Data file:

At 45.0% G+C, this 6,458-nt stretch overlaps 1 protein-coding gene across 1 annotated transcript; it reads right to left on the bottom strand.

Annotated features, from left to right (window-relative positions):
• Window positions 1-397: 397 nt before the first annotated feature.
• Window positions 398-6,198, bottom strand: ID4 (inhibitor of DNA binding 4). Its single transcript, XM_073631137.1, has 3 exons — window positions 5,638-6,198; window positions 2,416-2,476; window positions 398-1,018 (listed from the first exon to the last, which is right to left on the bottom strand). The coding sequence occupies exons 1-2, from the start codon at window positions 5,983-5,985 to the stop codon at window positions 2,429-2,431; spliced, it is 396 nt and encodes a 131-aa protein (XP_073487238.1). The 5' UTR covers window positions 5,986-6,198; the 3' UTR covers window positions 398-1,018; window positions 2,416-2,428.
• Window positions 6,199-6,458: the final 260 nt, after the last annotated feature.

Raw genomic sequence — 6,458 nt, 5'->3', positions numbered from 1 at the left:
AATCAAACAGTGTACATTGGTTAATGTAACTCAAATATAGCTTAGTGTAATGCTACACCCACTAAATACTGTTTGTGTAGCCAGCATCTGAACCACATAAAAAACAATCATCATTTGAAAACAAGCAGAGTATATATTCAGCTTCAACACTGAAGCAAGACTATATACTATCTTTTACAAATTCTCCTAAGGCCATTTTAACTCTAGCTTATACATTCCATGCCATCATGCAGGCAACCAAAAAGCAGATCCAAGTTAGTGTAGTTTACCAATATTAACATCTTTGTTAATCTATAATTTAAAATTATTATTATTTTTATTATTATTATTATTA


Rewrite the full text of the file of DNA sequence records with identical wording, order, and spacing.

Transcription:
At 45.0% G+C, this 6,458-nt stretch overlaps 1 protein-coding gene across 1 annotated transcript; it reads right to left on the bottom strand.

Annotated features, from left to right (window-relative positions):
• Window positions 1-397: 397 nt before the first annotated feature.
• Window positions 398-6,198, bottom strand: ID4 (inhibitor of DNA binding 4). Its single transcript, XM_073631137.1, has 3 exons — window positions 5,638-6,198; window positions 2,416-2,476; window positions 398-1,018 (listed from the first exon to the last, which is right to left on the bottom strand). The coding sequence occupies exons 1-2, from the start codon at window positions 5,983-5,985 to the stop codon at window positions 2,429-2,431; spliced, it is 396 nt and encodes a 131-aa protein (XP_073487238.1). The 5' UTR covers window positions 5,986-6,198; the 3' UTR covers window positions 398-1,018; window positions 2,416-2,428.
• Window positions 6,199-6,458: the final 260 nt, after the last annotated feature.

Raw genomic sequence — 6,458 nt, 5'->3', positions numbered from 1 at the left:
AATCAAACAGTGTACATTGGTTAATGTAACTCAAATATAGCTTAGTGTAATGCTACACCCACTAAATACTGTTTGTGTAGCCAGCATCTGAACCACATAAAAAACAATCATCATTTGAAAACAAGCAGAGTATATATTCAGCTTCAACACTGAAGCAAGACTATATACTATCTTTTACAAATTCTCCTAAGGCCATTTTAACTCTAGCTTATACATTCCATGCCATCATGCAGGCAACCAAAAAGCAGATCCAAGTTAGTGTAGTTTACCAATATTAACATCTTTGTTAATCTATAATTTAAAATTATTATTATTTTTATTATTATTATTATTA